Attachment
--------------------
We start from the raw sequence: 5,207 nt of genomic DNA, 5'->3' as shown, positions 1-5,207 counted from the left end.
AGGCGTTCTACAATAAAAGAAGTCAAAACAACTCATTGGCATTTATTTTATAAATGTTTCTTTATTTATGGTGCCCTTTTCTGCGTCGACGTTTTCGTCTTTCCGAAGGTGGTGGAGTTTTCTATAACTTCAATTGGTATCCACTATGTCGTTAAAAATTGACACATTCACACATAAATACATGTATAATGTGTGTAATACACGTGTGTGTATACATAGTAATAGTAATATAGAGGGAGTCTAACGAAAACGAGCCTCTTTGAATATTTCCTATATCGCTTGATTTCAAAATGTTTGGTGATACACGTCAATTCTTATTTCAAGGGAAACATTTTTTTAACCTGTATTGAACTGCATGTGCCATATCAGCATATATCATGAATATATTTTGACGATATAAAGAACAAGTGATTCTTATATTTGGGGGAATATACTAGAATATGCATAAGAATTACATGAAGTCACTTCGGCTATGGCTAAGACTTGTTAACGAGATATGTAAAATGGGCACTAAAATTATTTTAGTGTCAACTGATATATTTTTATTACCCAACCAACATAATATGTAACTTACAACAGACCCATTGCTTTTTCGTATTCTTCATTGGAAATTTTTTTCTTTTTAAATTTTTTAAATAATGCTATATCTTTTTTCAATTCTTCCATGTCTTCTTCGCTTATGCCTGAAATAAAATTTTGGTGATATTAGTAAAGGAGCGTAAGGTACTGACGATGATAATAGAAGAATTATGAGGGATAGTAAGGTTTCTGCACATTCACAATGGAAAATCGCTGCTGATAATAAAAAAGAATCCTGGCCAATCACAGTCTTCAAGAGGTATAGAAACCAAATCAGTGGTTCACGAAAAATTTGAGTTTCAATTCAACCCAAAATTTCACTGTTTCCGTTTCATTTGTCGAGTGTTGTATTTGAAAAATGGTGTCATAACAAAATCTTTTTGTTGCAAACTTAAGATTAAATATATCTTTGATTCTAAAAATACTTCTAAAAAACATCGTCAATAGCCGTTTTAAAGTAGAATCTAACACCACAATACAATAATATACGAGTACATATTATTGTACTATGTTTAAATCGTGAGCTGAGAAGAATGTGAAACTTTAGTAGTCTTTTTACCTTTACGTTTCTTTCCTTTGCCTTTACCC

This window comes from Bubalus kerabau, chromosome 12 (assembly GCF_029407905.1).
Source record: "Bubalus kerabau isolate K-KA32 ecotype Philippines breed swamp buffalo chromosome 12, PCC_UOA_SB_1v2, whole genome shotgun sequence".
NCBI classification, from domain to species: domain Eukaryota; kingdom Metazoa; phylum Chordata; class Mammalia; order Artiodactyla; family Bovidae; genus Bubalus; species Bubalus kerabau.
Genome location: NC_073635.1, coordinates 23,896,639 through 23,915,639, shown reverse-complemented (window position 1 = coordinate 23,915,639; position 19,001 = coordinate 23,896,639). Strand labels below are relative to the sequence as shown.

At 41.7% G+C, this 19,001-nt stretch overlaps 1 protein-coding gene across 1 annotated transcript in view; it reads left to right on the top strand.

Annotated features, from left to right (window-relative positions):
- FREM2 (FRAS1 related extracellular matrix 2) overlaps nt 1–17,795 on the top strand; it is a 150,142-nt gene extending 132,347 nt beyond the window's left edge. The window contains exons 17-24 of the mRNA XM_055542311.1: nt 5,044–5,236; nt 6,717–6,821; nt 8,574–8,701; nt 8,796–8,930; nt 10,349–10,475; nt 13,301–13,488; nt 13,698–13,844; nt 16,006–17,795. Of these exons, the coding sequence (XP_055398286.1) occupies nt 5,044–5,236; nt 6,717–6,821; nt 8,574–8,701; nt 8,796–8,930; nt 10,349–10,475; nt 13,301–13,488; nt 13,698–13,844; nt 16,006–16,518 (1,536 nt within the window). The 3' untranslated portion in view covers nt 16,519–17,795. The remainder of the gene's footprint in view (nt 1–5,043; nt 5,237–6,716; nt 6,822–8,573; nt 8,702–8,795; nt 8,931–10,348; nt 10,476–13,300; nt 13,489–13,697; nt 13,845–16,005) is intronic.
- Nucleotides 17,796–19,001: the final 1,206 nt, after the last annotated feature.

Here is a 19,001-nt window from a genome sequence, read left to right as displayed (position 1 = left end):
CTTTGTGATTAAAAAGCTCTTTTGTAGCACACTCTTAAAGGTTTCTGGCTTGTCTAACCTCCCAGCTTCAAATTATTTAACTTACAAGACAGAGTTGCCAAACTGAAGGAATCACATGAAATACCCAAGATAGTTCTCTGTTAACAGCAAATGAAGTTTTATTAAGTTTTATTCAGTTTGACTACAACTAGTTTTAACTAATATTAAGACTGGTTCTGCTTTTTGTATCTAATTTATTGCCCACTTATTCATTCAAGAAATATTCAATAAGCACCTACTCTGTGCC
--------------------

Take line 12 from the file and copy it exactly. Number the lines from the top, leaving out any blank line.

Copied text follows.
CTTTGTGATTAAAAAGCTCTTTTGTAGCACACTCTTAAAGGTTTCTGGCTTGTCTAACCTCCCAGCTTCAAATTATTTAACTTACAAGACAGAGTTGCCAAACTGAAGGAATCACATGAAATACCCAAGATAGTTCTCTGTTAACAGCAAATGAAGTTTTATTAAGTTTTATTCAGTTTGACTACAACTAGTTTTAACTAATATTAAGACTGGTTCTGCTTTTTGTATCTAATTTATTGCCCACTTATTCATTCAAGAAATATTCAATAAGCACCTACTCTGTGCC